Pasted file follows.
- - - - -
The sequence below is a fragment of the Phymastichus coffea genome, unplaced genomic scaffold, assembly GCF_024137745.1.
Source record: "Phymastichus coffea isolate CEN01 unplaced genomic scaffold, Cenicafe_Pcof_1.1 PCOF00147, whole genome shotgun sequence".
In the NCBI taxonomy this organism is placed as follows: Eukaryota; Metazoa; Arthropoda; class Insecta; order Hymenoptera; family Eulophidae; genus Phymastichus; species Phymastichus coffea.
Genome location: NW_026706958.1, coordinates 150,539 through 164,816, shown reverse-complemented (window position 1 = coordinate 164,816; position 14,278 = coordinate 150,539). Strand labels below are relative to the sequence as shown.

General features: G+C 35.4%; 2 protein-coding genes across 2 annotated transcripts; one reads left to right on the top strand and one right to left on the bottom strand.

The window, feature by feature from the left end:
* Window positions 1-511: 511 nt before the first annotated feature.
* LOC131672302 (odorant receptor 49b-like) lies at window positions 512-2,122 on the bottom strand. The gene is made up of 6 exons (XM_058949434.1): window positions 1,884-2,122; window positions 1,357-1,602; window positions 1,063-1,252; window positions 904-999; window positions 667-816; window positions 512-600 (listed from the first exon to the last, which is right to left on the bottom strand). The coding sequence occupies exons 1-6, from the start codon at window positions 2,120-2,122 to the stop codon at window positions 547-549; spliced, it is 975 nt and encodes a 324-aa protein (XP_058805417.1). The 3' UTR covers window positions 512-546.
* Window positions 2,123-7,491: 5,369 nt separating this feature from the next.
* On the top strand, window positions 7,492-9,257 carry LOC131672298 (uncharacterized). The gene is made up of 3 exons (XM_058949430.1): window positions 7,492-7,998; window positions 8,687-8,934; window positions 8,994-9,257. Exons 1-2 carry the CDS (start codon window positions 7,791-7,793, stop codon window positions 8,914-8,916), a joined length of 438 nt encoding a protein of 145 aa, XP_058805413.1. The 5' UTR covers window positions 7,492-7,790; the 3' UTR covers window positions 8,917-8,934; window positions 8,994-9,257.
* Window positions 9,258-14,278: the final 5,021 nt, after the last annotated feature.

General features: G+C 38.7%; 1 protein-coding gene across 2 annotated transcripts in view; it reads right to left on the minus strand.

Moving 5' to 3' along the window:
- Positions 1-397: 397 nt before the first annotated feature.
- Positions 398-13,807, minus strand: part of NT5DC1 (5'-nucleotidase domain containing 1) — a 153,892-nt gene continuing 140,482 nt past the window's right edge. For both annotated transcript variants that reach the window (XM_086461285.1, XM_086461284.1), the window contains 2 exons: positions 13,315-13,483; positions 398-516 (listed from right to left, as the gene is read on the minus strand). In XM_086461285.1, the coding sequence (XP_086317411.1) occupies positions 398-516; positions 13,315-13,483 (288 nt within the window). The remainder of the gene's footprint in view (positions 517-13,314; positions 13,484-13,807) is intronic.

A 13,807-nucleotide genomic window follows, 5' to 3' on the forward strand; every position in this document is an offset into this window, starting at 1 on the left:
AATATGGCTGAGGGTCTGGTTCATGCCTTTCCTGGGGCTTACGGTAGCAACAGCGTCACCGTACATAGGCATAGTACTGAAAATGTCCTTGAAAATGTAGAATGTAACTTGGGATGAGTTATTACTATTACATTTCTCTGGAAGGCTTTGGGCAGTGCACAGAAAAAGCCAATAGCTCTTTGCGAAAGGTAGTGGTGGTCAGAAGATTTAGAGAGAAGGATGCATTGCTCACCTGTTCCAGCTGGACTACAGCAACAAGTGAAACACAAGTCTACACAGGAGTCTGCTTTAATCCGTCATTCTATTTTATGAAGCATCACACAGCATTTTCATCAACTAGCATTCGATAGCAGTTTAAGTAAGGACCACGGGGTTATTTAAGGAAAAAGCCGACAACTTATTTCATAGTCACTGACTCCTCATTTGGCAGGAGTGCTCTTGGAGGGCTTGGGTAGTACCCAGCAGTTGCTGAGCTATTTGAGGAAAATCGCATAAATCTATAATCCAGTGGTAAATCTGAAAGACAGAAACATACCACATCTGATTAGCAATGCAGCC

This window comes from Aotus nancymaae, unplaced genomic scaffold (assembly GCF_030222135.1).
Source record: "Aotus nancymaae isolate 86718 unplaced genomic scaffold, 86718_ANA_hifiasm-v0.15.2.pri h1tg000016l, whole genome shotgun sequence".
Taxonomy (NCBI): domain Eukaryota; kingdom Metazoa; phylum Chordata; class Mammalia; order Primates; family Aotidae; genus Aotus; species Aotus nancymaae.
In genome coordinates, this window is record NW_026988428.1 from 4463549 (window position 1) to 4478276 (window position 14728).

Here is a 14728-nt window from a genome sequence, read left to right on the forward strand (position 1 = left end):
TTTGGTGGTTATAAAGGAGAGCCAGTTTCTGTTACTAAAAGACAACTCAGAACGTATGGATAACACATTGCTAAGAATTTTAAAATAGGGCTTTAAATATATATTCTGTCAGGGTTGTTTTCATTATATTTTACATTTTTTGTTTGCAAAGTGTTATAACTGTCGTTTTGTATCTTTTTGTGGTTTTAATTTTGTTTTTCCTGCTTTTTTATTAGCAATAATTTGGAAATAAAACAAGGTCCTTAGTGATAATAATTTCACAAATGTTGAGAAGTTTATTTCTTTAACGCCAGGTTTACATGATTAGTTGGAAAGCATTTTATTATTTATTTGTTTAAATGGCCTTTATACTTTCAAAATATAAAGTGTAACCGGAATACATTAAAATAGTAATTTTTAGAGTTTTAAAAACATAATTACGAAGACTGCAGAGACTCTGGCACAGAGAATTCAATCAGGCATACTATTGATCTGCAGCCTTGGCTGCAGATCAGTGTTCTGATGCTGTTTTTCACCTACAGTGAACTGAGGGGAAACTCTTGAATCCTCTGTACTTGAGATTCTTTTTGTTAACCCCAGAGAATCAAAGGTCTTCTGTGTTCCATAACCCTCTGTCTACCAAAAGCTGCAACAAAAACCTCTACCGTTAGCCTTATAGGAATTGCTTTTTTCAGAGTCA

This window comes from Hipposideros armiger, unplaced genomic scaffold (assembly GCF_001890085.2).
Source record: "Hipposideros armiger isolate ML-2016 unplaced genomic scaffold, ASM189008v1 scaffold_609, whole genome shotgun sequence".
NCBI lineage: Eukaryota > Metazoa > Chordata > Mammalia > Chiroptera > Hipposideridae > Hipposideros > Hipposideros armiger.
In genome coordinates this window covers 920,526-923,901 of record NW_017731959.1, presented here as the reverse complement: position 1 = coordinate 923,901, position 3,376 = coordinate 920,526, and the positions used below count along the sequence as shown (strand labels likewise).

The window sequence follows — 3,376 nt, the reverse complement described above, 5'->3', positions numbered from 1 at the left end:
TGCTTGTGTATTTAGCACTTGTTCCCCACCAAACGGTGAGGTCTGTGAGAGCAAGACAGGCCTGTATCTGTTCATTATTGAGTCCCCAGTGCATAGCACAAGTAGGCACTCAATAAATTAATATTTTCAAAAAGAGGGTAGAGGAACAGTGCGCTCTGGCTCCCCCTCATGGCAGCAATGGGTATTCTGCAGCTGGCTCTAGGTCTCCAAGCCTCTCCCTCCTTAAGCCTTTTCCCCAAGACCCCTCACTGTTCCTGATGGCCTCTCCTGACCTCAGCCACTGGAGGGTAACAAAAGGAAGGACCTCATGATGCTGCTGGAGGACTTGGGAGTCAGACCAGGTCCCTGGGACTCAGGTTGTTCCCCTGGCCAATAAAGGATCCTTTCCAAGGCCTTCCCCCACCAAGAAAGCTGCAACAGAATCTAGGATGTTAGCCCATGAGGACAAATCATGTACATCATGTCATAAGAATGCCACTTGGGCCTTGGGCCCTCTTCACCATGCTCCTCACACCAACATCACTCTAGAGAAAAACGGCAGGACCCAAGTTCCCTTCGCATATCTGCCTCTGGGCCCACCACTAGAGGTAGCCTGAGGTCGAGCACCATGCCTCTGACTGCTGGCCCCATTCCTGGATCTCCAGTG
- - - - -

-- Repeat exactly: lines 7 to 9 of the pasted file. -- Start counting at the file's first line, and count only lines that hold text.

* Window positions 1-511: 511 nt before the first annotated feature.
* LOC131672302 (odorant receptor 49b-like) lies at window positions 512-2,122 on the bottom strand. The gene is made up of 6 exons (XM_058949434.1): window positions 1,884-2,122; window positions 1,357-1,602; window positions 1,063-1,252; window positions 904-999; window positions 667-816; window positions 512-600 (listed from the first exon to the last, which is right to left on the bottom strand). The coding sequence occupies exons 1-6, from the start codon at window positions 2,120-2,122 to the stop codon at window positions 547-549; spliced, it is 975 nt and encodes a 324-aa protein (XP_058805417.1). The 3' UTR covers window positions 512-546.
* Window positions 2,123-7,491: 5,369 nt separating this feature from the next.